Each week the Legislature is in session we’ll give out four prizes for the best and worst moments, as recorded in Hansard.
Drone of the Week
1 drone noun \drōn\
a stingless bee that does not gather nectar or pollen
2 drone intransitive verb \drōn\
to talk in a persistently dull or monotonous tone
In late debate last week, NDP MLA Jim Boudreau, Conservative MLA Eddie Orrell and Liberal MLA Keith Colwell spoke on Ships Start Here and the opportunity for Nova Scotia winning the federal bid will have on our economy. Well, actually, Boudreau and Orrell spoke about this historic opportunity – Colwell used his time to practice the Politics of Negativity and do his part to try to stifle optimism.
The real truth about this program, as the Premier said himself the other day, is that Irving Shipyard was awarded the right to negotiate – right to negotiate. The Irving Shipyard doesn’t have this contract yet… If you think you can get suppliers in Nova Scotia qualified in time to do this contract, you don’t know anything about manufacturing… It’s a really complex process and the government hasn’t talked about that, they talk about the community colleges. Community colleges don’t know anything about getting quality assurance for military contracts… The government has to understand this – and they’re probably going to run election campaigns saying they’ve got this wonderful job here, all these jobs for Nova Scotians, but the reality is that it’s not going to happen the way they’re saying it is – hopefully, hopefully. And I’m still not sure.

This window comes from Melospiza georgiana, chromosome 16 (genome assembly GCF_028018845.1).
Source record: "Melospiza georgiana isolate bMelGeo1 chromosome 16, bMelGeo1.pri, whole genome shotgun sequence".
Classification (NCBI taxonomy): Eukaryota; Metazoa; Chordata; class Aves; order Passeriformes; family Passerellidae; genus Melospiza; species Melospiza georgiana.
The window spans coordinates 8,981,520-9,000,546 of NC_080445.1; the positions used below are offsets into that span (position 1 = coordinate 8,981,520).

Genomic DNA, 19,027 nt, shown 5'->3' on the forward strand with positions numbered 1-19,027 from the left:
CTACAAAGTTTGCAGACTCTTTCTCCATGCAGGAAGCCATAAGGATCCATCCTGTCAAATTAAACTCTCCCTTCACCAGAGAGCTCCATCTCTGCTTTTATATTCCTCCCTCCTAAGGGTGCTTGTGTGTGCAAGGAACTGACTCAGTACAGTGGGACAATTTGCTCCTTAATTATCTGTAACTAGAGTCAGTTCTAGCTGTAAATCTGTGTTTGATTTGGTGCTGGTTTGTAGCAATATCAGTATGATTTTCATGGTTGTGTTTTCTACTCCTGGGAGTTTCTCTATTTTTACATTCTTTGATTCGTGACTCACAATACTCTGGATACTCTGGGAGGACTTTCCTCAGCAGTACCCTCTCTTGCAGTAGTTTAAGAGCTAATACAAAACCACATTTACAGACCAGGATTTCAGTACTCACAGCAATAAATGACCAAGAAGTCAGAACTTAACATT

In addition to being boring, Colwell misunderstands the potential for Nova Scotia’s manufacturing. When the Halifax Shipyard builds ships, it does benefit Nova Scotian suppliers. It just does. Here’s Ships Start Here with some stats to counter Colwell’s negativity: